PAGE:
People talk more and more about mental health these days and it seems like psychedelics may be a useful form of therapy to help treating issues such as depression and anxiety.
The idea that these drugs are unambiguously bad for us is becoming a thing of the past. Psychedelic therapy is quietly making its way back, arousing a lot of curiosity among the medical and scientific community.
By Ana Roque
Thinking about psychedelic drugs is like taking a time machine back to the 1960s and 70s. Suddenly we are part of the hippie generation, vibing out at Woodstock. It was in those days that drugs began to acquire a bad name for themselves and nowadays we’ve all heard reports about substances such as DMT (dimethyltryptamine), LSD (lysergic acid diethylamide), MDMA (methylenedioxymethamphetamine), also known as ecstasy, and psilocybin (a hallucinogenic that can be found in magic mushrooms). While unrestrained recreational use led to their criminalisation in the mid-1960s, in the years before that they were already being studied for therapeutic purposes. LSD and psilocybin came to be considered miracle drugs, with several studies undertaken on the subject. LSD, for instance, was used to treat issues such as alcoholism, depression, fear and anxiety in terminally ill patients. Timothy Leary, a psychologist and professor at Harvard, was one of the most well-known and controversial advocates for the use of psychedelic drugs, though he was fired for misusing these drugs during his research.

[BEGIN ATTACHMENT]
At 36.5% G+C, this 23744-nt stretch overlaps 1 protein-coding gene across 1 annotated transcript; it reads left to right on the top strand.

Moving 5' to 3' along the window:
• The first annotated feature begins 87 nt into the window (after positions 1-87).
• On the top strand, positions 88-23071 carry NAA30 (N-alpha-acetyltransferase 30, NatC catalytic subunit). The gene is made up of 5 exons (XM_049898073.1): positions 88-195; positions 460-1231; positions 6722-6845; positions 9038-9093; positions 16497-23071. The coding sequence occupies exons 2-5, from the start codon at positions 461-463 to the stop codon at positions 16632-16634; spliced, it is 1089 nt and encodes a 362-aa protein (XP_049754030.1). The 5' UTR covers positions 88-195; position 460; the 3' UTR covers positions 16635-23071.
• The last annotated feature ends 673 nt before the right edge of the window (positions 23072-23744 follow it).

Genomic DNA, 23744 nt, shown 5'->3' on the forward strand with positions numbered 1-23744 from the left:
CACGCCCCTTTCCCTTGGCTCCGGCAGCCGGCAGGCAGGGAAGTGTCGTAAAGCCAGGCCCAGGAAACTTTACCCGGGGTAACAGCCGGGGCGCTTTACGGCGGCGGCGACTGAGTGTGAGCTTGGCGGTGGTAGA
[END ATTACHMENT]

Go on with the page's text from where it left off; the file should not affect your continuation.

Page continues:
When things got out of control and these psychedelics left the laboratories and began to be consumed freely on the streets, their criminalisation had flow-on effects for scientific research on the subject. Funding ceased and psychedelic therapies were suspended. In the following years, all of these drugs and their potential were kept locked away while mental health deteriorated.
Today, however, these drugs seem to be back on the table as the scientific community has recommitted to unlocking their full therapeutic potential. Academic research and clinical trials in the United States and Europe suggest that psychedelics can have a positive impact on our mental health, helping to treat problems such as depression, anxiety, post-traumatic stress and addiction. They offer a completely different approach to traditional means of healing and might just deserve a chance.
Indeed, in 2018 and in 2019, the U.S Food and Drug Administration recognised two different psilocybin trials as “breakthrough therapies” for treatment-resistant depression and major depressive disorders.
WHAT IS PSYCHEDELIC THERAPY?
Psychedelic therapy is a type of assisted therapy which uses controlled doses of various psychedelic psychoactive substances (microdoses) to help the healing process. Substances such as LSD, psilocybin, DMT and MDMA can be used in this kind of therapy. These drugs affect our state of consciousness, disrupting the way we perceive the world and evoking a series of emotions. Also known as hallucinogenics, they influence the way our brain works, providing different experiences according to the individual or type of drug in question.
Good monitoring is essential in psychedelic therapy and doses should be administered by professionals in a controlled environment. Experiences with these substances vary widely between subjects and professional monitoring serves to guarantee that everything goes safely and smoothly.